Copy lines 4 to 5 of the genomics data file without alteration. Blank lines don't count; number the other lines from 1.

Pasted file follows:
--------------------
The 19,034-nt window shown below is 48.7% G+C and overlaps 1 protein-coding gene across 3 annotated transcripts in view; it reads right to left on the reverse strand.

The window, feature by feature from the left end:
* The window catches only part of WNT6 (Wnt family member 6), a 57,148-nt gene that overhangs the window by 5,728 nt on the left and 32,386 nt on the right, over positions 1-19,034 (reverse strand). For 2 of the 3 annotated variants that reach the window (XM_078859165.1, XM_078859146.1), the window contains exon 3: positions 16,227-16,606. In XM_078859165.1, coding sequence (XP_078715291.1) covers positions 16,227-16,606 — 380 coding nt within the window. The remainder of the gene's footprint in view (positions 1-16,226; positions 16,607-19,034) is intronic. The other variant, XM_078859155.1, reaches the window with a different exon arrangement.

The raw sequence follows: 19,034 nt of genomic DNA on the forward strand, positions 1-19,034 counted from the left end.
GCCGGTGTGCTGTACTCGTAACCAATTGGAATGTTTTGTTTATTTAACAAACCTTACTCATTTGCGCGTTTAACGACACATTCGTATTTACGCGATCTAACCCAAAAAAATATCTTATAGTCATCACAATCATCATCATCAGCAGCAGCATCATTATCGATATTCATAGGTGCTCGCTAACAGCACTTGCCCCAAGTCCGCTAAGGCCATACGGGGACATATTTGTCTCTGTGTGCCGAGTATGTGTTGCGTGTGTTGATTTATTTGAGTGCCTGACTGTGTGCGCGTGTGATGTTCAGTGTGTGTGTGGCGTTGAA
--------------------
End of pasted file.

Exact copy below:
The raw sequence follows: 19,034 nt of genomic DNA on the forward strand, positions 1-19,034 counted from the left end.
GCCGGTGTGCTGTACTCGTAACCAATTGGAATGTTTTGTTTATTTAACAAACCTTACTCATTTGCGCGTTTAACGACACATTCGTATTTACGCGATCTAACCCAAAAAAATATCTTATAGTCATCACAATCATCATCATCAGCAGCAGCATCATTATCGATATTCATAGGTGCTCGCTAACAGCACTTGCCCCAAGTCCGCTAAGGCCATACGGGGACATATTTGTCTCTGTGTGCCGAGTATGTGTTGCGTGTGTTGATTTATTTGAGTGCCTGACTGTGTGCGCGTGTGATGTTCAGTGTGTGTGTGGCGTTGAA